- The Clan
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The Churches in Grant Country
Seafield Memorial Inverallan Church of Scotland, Grantown on Spey, was endowed in 1889 by the Hon. Caroline Stuart, Dowager Countess of Seafield. The church was constructed as a memorial to the Countess’ husband, the Rt. Hon. Sir John Charles Ogilvie-Grant, Bt., 7th Earl of Seafield, 1st Lord Strathspey, KT, who died in 1881, and to her son, Ian Charles Ogilvie-Grant, Bt., 8th Earl of Seafield, 2nd Lord Strathspey, who died in 1884. Both were Chiefs of the Clan Grant.
Duthil Kirk was closed in the early 20th century and the congregation moved to the Church of Scotland in nearby Carrbridge. In the 1980’s, the Duthil kirk, the churchyard and the Seafield Mausoleum was sold to the Clan Grant Society in the United Kingdom. The church is now the clan centre of the Clan Grant Society in the United Kingdom. The centre is open to clansmen for meetings and social gatherings each August during the Abernethy Highland Games.
The old Abernethy Parish Church, near Nethybridge, had two well-known and much-admired ministers. The Rev. John Grant was locally known by his parishioners as the ‘Minister of the Gazette.’ Rev. Grant was a former army chaplain who was always interested in military affairs. During the Napoleonic Wars in the early 19th century, he would give his congregation weekly news updates by reading the newspaper to them after his sermons. The Rev. Dr. William Forsyth was an avid local historian and author of the now-famous history of the parish of Abernethy, In the Shadow of Cairngorm, published in 1999.
Cromdale Parish, Church of Scotland, was one of the mustering points for the men of the Clan Grant when they marched on Elgin during the heated election campaign of 1820. The citizens of Elgin, many of whom favored an opposing candidate, had essentially blockaded Grant Lodge and harassed Sir Lewis Alexander, 5th Earl of Seafield, Chief of the Clan Grant, and his sisters on a daily basis.
Cullen Auld Kirk is situated on the estate of Cullen House, the former residence of the Earls of Findlater and Seafield. The following Earls of Seafield were Chiefs of the Clan Grant and resided at Cullen House: Sir Lewis Alexander Grant-Ogilvy, Bt., 5th Earl of Seafield; Col. Sir Francis William Ogilvie-Grant, Bt., 6th Earl of Seafield; Sir John Charles Ogilvie-Grant, Bt., 7th Earl of Seafield, 1st Lord Strathspey, KT; Sir Ian Charles Ogilvie-Grant, Bt., 8th Earl of Seafield, 2nd Lord Strathspey; and Capt. Sir James Ogilvie-Grant, Bt., 11th Earl of Seafield, 3rd Lord Strathspey.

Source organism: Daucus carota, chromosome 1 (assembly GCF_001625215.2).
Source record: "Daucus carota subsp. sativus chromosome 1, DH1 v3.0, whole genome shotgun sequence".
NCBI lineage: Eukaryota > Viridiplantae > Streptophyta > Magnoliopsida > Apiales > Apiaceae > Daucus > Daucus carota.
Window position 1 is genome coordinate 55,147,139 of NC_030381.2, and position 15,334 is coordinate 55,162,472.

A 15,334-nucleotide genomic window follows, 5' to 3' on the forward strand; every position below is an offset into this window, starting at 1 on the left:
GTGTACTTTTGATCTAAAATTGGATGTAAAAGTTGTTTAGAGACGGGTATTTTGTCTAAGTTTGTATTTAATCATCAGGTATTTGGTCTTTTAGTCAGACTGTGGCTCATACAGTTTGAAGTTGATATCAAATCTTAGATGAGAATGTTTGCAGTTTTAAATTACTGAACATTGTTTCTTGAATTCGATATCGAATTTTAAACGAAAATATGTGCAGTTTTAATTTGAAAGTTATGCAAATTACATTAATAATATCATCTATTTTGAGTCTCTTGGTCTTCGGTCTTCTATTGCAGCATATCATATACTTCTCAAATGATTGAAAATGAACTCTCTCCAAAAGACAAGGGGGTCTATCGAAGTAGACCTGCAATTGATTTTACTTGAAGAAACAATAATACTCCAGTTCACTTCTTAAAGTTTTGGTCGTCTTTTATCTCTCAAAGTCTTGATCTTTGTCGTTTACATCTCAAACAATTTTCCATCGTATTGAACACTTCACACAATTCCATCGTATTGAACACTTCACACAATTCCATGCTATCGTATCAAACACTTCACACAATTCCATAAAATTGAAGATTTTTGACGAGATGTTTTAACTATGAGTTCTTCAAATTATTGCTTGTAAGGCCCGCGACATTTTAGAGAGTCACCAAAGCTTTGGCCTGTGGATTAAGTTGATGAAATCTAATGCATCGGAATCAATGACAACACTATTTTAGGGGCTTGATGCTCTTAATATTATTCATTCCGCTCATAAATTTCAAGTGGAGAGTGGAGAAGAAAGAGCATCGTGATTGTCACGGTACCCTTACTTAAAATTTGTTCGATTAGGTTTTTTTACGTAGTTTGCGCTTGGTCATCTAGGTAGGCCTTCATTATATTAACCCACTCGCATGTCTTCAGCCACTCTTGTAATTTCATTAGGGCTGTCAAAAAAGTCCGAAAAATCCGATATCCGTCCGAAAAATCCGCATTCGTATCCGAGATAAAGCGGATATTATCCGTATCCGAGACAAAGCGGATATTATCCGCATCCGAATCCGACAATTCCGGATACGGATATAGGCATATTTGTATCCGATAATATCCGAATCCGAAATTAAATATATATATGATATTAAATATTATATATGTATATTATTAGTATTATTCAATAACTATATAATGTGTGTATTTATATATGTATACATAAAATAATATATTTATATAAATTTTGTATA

Kilmore Church of Scotland, Parish of Glenurquhart & Glenmoriston, is situated at Drumnadrochit, Glenurquhart, near the famed ruins of Urquhart Castle on Loch Ness. The Church of Scotland at Invermoriston, Glenmoriston, closed in the 1970’s and was consolidated with Kilmore Church.
Elgin Cathedral was the heart of the Diocese of Elgin in the 13th century. The historic ruin is coincidentally situated near Grant Lodge, the terminus of the famous raid on Elgin by the Clan Grant during the election campaign of 1820.
In 1224, the cathedral was established on land granted to the church by Alexander II, King of Scotland. It replaced a building formerly located at Spynie, just to the north of Elgin. The Cathedral was staffed by as many as two dozen canons in 1242. The cathedral was damaged extensively by fire in 1270, but later rebuilt and enlarged. It was damaged again by fire in 1390, when Robert III’s brother, Alexander Stewart, Earl of Buchan, “the Wolf of Badenoch,” led a raid on Elgin. It was attacked again by the Lord of the Isles in 1402.
At the time of the Reformation in 1560, the cathedral was abandoned and its services transferred to Elgin’s parish church of St. Giles. In 1567, the lead waterproofing was removed from the roof and the cathedral steadily fell into decay. By the 19th century the building was a ruin.
[A much more comprehensive article on the churches in the Country of the Grants can be found under the heading “For Members Only” at “A History of the Clan Grant.”]
James Grant, historian
Clan Grant Society –USA